Technological issues have also affected tramlines in other cities. The construction and operation of modern trams in China generally relies on technology from overseas, and local staff sometimes struggle to master the core technologies and lack experience maintaining their components. This problem has no easy solution, as domestic tram technology has not yet reached a mature stage of development. Currently, the northeastern city of Shenyang is the only city in China that has adopted domestically developed and manufactured trams.
Meanwhile, there is also a lack of national standards guiding the design, construction, and operation of tram systems. Although the central government issued a document on “Basic Conditions for the Trial Operation of Urban Rail Transit” in 2013 and some regions have outlined construction standards to serve as a reference, there are no systematic standards for the tram industry at the national level, which increases cities’ risk exposure during both the construction process and the operation phase.
The failure of Zhuhai’s tram project may put the brakes on the development of China’s tram industry, at least for now. Other cities will likely review their transport plans and instead shift resources to alternative modes of transit, including car-centric freeways. But the problem is not so much trams as it is their application. While freeways are more mature, they also pollute more, reduce demand for public transport, and sever the organic links between different parts of a city.
And while trams have low traffic volume compared to some other forms of public transit, such as subways, they are easier and less costly to build, while also being environmentally friendly. These features make trams suitable for use in small- and medium-sized cities and suburban areas, which have a need for rail transit but are either barred by regulations from building subways or lack the funds to do so.
The tram systems in the eastern city of Huai’an and Shenzhen’s Longhua District offer examples of how a successful Chinese tram network might look. Huai’an, a third-tier city in eastern China’s Jiangsu province, has a 20-kilometer tram route with 23 stops that connects the city’s business, commercial, and administrative centers. Benefitting from its placement, the total passenger flow of the tramline exceeded 10 million in 2019, with an average of 27,000 passenger journeys per day — more than nine times the ridership of the tram in Zhuhai.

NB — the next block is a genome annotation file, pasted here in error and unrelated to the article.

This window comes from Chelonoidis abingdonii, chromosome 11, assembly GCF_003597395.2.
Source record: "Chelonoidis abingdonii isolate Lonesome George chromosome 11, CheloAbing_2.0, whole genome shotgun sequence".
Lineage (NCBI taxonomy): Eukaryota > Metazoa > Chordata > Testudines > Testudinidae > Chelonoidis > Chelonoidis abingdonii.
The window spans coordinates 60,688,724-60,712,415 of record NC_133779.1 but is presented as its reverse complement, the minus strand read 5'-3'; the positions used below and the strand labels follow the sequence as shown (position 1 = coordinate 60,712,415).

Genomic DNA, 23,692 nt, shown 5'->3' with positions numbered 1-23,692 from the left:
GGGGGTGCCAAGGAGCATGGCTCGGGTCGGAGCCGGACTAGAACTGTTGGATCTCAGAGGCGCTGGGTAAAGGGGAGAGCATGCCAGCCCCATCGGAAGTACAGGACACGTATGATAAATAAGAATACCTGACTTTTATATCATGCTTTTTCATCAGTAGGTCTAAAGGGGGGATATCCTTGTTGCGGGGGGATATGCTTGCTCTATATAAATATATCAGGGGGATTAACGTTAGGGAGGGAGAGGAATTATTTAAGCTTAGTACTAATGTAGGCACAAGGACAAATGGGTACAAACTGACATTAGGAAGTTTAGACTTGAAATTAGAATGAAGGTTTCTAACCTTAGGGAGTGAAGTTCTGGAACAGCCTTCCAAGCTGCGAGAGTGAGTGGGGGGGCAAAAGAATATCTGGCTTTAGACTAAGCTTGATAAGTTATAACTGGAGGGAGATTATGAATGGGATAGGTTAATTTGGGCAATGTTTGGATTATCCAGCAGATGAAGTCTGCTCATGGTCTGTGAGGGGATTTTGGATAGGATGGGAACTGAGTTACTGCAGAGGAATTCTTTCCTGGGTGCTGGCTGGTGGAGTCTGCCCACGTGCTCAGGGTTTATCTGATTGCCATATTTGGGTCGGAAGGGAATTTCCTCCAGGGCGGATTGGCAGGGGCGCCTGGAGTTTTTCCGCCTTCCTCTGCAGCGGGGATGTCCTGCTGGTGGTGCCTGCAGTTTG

Longhua District’s trams, on the other hand, function more as an extension of Shenzhen’s already vast public transport network. Comprised of two lines stretching a total of 11.7 kilometers, it connects Shenzhen’s Metro Line 4 with the densely populated suburbs in the surrounding area. Just one link in the city’s “large-volume subway, medium-volume tram, and low-volume bus” transit strategy, it was carrying an average of 31,000 passengers a day as of August 2020.
As China ramps up investment in green transportation, the examples of Huai’an and Longhua show that trams can work in Chinese cities of nearly all sizes. But if this success is to be replicated elsewhere, local governments and residents first need to properly understand the applications of tram technology, as well as how a potential tram network fits into the city’s broader transportation strategy. Then, those in charge of the system should focus on acquiring equipment and technology which is mature and safe, rather than flashy and expensive, in order to prevent incidents that endanger public safety and affect rider confidence.
Translator: David Ball; editors: Cai Yineng and Kilian O’Donnell; portrait artist: Zhou Zhen.
(Header image: A tram in operation in Shenzhen, Guangdong province, Sept. 17, 2020. Zhao Yanxiong/Southern Metropolis Daily/People Visual)